Human persons, who alone among creatures are called the image of God, are higher than all these in the order of perfection because of their intellects. Like the sense power, which produces an imaginative representation of what it perceives, the intellect also has within it an image of what it considers. For one thing, how else could it interact with the world, or abstract definitions and principles from concrete circumstances, such as mathematical expressions? Unlike the sense power, the intellect can consider itself. Therefore the emanation from the intellect is a word in the intellect which is in the image of the intellect. We cannot stop here, however, since there are different kinds of intellect, according to Aquinas. For human intellects cannot produce ideas without sense experience first, and are thus full of less penetrating words. Angelic intellects can contemplate truth directly—that is, without the mediation of experience. But even these lack the fulness of perfection, since the thought of the angel does not share the nature of the angel, being merely an act of the angel. Aquinas’ proper analogy, then, supposing that God has a Word, as Scripture says, asks what that Word may be like.

The analogy runs thus. The object of an act of understanding exists in the intellect as an image of the thing understood, as said above. Moreover, such an image, or “internal word,” has the mode of being of the intellect. Now God understands Himself perfectly, as it would be repugnant to His nature not to understand anything perfectly. Therefore in God there is an image of Himself vis-à-vis Word. However, because of God’s essentially perfect Unity, whatever is in Him is Him (for more on this, see Aquinas’ Summa Theologica, Part I, question 11). Therefore this internal Word as image has the same being and essence as God.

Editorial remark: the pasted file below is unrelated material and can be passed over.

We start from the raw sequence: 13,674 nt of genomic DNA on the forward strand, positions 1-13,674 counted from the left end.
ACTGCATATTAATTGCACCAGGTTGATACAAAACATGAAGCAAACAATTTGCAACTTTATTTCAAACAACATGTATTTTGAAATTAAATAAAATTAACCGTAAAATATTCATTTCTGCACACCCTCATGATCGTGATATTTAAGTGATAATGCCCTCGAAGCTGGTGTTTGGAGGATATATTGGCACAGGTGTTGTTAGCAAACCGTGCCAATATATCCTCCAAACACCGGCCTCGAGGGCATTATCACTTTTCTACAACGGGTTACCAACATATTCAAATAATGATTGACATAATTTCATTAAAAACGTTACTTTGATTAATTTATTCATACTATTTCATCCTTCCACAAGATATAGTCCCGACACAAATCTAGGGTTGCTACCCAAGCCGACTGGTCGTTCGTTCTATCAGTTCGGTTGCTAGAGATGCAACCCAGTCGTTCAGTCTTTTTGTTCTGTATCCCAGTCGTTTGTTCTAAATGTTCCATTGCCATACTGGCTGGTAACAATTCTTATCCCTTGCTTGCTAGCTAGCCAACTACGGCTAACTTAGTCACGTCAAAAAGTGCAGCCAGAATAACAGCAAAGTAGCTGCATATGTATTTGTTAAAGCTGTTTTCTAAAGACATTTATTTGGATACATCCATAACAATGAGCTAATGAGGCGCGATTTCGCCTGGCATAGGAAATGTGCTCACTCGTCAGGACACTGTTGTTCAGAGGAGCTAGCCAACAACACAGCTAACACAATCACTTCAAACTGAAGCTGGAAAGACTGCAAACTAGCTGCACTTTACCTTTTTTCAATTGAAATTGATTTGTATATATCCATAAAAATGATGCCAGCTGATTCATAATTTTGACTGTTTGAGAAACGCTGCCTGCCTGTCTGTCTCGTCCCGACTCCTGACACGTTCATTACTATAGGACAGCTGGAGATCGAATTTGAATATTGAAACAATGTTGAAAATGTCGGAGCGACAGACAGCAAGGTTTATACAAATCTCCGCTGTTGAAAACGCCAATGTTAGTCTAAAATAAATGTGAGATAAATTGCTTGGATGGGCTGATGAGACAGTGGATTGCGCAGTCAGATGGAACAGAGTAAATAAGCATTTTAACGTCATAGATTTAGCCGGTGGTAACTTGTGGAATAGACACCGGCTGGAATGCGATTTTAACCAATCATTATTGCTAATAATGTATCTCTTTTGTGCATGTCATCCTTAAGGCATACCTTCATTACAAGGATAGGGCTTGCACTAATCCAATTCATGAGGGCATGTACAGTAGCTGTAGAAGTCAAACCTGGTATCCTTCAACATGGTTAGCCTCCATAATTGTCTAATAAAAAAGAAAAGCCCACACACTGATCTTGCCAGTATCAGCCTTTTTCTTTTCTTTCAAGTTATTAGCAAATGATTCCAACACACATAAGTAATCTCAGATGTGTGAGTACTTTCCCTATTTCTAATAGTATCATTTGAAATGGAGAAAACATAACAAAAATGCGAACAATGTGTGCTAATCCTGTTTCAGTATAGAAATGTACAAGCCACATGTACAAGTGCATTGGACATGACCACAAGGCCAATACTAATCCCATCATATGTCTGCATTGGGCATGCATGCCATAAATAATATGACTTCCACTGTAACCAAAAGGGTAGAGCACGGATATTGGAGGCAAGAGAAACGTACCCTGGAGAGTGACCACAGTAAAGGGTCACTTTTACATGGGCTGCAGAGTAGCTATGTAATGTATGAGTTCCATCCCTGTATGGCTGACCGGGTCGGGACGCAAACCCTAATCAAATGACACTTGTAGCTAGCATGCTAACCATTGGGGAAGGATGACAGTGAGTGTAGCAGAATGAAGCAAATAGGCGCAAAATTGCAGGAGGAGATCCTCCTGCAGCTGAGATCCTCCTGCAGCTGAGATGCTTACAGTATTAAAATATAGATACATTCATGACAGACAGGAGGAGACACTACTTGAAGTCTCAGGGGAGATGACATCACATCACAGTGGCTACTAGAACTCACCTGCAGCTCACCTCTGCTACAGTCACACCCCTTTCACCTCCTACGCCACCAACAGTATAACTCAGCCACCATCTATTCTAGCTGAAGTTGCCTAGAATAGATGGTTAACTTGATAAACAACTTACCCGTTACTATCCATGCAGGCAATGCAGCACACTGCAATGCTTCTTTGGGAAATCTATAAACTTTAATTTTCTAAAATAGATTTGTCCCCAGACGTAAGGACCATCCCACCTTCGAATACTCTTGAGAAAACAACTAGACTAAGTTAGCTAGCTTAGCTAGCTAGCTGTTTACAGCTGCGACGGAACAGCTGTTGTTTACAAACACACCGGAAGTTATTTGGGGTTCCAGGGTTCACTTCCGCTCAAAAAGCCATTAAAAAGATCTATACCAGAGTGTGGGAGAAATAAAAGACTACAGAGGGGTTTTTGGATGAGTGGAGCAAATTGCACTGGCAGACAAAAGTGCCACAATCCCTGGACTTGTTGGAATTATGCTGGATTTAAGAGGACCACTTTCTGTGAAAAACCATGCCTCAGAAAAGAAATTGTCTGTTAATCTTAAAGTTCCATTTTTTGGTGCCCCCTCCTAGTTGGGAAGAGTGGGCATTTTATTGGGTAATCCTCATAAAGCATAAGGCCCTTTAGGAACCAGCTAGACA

Everything said properly of God is thus also properly said of His Word except whatever regards their relation. For there is only One God: this relational distinction must be understood therefore as a relation of opposites. The Word as God is only not the Father as God insofar as He proceeds from the Father, and similarly the Father is not His Word only insofar as He does not proceed. If we admitted any other difference between them, they would not be One God but two.

Finally, since the Word is an emanation from God which shares His essence, He is properly called begotten, just as men beget children by giving them human nature. But insofar as the Word is eternally within the Father as image, He is also properly called conceived. This relation is therefore justly called the procession of “Son” from “Father,” which is the same language used by Scripture regarding this mystery.

With great precision and beauty, Aquinas thus attempts to lift up his students’ minds toward what is ultimately too sublime to be understood without God’s help. I will only add a few clarifying remarks. For one, we must remember that as helpful as analogical theological discourse is, it has its weaknesses. We may not infer from this attempt to represent the relation of the Father and the Son that the Son is God’s “intellect,” for example. We may also not suppose that Aquinas has here given a proof of the Son: what belongs to God ad intra cannot be discovered by reason. He is totally Other, beyond creation in every way. Having received the gift of Revelation, our minds ought to wonder without end at His beauty, and contemplate with a simple love the ever-welcoming depths of His mystery.